4. Word processors – well, mainly Word .doc’s
Text sort of ‘came’ with computers, as my example above of playing text games illustrates, well that’s what that keyboard was for I suppose. But how did the keyboard actually do something in a GUI? Even now, in the operating system, or web, typing does practically nothing without a program or context to ‘capture’ it in, or more relevantly, print it when you were done. It was called a ‘word processor’. In some world, this could be a program like VI, which pretty much lets you type, then do actions on the words within if need be, but it’s a ‘mode’ you are in, typing in order to see the words and do something with them. When WYSIWIG programs came out, it was quite the rage, you then were able to preview how your words would look when printed. The killer app begat Microsoft Word, Word Perfect, and perhaps some others. None of this is especially bad from a UI perspective, only that most people’s needs in writing is to communicate to others. Posting thoughts on a website, sending an email, commenting on a blog, these are uses of text that rarely needs special commands, formatting, or the half a billion features common in Microsoft Word. It usually satisfies itself as a box you can type in, but this box doesn’t exist within the computer interface. It is ingrained that we must use a ‘word processing’ program to write words. However, if it is never to be printed, or even if it does (Microsoft publisher), Word is definitely not the easiest or most efficient program to use. Considering I’m writing this in my email program, you can see that just a blank text area and the ability to save drafts is all you really need to write. The main reason this bugs me is I always get .doc attachment in an email I just find it redundant. To say nothing of .docx – how many dollars does Microsoft need so I can type?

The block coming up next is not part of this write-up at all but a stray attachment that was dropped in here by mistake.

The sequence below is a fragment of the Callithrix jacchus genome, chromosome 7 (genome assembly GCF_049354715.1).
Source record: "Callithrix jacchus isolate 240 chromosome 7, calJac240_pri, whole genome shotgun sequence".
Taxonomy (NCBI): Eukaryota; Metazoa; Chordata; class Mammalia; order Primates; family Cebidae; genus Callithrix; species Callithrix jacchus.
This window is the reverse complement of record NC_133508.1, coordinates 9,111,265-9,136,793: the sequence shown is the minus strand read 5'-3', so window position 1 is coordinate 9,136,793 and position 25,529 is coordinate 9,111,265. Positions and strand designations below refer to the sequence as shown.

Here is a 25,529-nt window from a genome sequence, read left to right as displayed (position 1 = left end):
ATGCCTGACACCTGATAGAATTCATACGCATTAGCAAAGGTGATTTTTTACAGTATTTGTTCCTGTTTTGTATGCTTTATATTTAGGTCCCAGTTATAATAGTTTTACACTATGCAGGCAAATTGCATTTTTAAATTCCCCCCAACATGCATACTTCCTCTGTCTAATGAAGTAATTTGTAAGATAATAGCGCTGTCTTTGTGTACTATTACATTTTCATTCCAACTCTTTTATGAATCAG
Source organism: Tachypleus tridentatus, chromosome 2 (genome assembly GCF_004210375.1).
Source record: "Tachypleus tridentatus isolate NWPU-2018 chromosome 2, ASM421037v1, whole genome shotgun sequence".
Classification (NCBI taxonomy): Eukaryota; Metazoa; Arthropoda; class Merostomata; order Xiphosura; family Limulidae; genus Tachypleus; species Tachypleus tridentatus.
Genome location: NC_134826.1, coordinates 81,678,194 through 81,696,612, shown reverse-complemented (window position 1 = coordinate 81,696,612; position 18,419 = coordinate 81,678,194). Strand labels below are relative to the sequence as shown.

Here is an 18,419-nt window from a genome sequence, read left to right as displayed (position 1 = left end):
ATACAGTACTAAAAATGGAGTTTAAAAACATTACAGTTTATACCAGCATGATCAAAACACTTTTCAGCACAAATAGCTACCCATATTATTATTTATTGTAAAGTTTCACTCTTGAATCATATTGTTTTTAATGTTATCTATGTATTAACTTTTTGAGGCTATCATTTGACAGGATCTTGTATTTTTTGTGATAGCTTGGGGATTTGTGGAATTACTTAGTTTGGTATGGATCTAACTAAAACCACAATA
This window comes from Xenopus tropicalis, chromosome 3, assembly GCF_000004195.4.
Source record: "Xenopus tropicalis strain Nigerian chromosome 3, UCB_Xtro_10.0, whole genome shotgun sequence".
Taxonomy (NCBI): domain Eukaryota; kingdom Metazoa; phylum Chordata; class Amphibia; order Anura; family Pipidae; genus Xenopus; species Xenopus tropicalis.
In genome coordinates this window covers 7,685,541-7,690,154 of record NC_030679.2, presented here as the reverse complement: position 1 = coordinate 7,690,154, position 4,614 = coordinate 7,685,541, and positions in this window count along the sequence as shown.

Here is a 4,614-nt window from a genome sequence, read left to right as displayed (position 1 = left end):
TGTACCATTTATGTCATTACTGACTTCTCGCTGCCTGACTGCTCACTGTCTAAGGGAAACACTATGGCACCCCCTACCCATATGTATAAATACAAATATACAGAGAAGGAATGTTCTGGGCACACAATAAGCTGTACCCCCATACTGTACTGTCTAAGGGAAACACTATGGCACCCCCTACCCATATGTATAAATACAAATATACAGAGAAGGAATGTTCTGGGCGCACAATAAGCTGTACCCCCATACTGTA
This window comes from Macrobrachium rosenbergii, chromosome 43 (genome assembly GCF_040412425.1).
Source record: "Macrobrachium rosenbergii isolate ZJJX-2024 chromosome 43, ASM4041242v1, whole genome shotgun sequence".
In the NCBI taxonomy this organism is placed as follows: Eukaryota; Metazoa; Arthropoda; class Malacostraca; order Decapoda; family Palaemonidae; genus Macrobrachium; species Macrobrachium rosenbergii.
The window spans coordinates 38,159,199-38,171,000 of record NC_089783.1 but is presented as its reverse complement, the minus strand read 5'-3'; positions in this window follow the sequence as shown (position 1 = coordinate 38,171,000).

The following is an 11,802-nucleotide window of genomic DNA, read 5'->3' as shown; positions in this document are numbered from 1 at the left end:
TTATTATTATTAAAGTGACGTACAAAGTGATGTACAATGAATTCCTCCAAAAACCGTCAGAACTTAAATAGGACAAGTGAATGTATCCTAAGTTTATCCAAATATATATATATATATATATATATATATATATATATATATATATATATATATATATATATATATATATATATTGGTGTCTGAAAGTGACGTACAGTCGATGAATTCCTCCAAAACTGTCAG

3. The browser
The web was a place ‘out there’ where interesting pictures, words and things you could click on were found. However, not to mention the complexities of ‘connecting’ to this internet place, the other thing you needed to enter the gates was a ‘browser’. It was not so clear what this browser was good for, other than let you click on things. You could bookmark favorite places. You could kind of see where you ‘were’. If you were Microsoft, browsers didn’t allow searching, you could enter what is called a “URL” if you could type backslashes. All in all, it was a pretty weird thing. Nowadays, its even worse because you have 4+ ‘brands’ of browsers, and within that, versions. While most of that doesn’t matter from a user’s perspective, the capabilities of browsers, and the philosophy behind them is pretty relevant if you want to make websites. But since web files are just files, interpretable from a variety of perspectives, its a shame there will always be this ‘middleman’ in the way to interpret and display it all, almost as bad as the file system.